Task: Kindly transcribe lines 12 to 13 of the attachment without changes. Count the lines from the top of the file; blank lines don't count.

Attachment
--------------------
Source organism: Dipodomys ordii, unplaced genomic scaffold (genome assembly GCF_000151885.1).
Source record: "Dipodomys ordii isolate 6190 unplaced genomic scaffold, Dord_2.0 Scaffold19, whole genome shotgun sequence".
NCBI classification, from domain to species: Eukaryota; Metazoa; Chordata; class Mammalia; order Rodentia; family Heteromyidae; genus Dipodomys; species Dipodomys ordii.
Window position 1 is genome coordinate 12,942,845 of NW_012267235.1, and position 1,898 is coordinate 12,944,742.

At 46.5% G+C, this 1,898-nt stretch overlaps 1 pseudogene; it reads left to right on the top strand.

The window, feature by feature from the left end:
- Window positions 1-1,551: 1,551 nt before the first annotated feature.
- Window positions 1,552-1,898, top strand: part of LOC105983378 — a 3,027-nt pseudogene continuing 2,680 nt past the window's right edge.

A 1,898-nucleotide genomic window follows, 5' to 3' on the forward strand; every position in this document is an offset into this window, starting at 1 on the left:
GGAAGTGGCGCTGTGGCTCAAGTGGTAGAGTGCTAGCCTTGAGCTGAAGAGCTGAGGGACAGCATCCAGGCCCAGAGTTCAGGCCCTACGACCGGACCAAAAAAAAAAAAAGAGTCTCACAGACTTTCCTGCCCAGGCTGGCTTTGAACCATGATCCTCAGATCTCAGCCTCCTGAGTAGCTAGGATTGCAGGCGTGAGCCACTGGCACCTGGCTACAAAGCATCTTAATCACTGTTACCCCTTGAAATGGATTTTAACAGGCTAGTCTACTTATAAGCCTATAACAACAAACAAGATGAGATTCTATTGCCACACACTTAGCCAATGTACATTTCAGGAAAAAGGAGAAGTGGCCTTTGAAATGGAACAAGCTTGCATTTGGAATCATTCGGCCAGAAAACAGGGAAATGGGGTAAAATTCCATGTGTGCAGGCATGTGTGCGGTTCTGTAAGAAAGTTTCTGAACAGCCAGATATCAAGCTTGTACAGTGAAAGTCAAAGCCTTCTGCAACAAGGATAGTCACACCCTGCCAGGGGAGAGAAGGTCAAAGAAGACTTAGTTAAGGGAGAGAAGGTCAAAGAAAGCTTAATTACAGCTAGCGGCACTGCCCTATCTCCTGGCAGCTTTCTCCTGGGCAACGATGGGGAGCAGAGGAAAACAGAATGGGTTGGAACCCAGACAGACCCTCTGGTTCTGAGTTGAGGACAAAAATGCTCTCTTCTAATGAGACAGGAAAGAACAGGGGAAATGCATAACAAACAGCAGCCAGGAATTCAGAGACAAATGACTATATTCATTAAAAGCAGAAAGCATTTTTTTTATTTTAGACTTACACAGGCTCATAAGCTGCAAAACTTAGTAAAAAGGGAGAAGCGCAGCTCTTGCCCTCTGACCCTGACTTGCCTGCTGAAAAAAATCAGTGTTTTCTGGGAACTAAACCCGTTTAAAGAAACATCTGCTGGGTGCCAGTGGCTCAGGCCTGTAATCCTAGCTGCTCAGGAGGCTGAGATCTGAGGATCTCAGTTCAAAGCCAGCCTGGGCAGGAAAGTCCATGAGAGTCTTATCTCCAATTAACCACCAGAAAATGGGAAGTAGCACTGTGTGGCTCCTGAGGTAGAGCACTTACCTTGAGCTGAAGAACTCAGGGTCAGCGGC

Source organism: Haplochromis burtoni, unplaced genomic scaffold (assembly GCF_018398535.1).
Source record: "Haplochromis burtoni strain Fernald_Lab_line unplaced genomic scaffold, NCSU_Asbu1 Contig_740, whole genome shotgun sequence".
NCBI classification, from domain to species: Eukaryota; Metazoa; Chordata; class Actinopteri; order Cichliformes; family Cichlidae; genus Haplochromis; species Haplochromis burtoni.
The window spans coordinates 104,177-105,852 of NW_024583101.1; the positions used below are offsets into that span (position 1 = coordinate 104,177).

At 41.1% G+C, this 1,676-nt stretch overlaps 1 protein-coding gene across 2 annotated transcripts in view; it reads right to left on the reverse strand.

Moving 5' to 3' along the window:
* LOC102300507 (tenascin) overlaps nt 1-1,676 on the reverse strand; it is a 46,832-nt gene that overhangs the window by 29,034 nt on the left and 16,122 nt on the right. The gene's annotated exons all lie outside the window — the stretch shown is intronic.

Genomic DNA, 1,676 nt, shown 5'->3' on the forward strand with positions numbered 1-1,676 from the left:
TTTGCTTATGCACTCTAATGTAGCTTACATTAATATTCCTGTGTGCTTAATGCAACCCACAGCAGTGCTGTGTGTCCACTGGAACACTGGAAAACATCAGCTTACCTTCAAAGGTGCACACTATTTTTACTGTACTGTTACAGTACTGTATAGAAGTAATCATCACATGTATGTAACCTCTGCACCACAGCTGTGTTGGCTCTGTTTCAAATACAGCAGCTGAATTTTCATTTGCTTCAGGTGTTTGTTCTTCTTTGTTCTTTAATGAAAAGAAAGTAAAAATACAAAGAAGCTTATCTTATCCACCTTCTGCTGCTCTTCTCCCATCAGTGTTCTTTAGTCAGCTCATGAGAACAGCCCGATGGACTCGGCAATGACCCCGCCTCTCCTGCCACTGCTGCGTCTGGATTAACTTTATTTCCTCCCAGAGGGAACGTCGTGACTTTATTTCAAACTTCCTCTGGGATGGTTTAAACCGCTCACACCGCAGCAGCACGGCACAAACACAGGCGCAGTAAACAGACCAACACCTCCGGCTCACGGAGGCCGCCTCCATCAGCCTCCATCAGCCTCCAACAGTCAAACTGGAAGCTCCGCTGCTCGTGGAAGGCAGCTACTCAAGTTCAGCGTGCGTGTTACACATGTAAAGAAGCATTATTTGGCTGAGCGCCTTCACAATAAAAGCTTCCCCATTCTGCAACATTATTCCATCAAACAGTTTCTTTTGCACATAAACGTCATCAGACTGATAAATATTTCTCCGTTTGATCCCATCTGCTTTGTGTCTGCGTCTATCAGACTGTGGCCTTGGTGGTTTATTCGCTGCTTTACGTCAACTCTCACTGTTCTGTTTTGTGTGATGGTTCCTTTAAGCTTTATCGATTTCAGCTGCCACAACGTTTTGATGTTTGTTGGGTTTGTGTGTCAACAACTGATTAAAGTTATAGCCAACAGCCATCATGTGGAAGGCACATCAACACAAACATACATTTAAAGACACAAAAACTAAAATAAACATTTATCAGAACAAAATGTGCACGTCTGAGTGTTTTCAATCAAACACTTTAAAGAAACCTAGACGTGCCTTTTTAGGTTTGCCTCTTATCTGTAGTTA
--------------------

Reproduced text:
Source record: "Haplochromis burtoni strain Fernald_Lab_line unplaced genomic scaffold, NCSU_Asbu1 Contig_740, whole genome shotgun sequence".
NCBI classification, from domain to species: Eukaryota; Metazoa; Chordata; class Actinopteri; order Cichliformes; family Cichlidae; genus Haplochromis; species Haplochromis burtoni.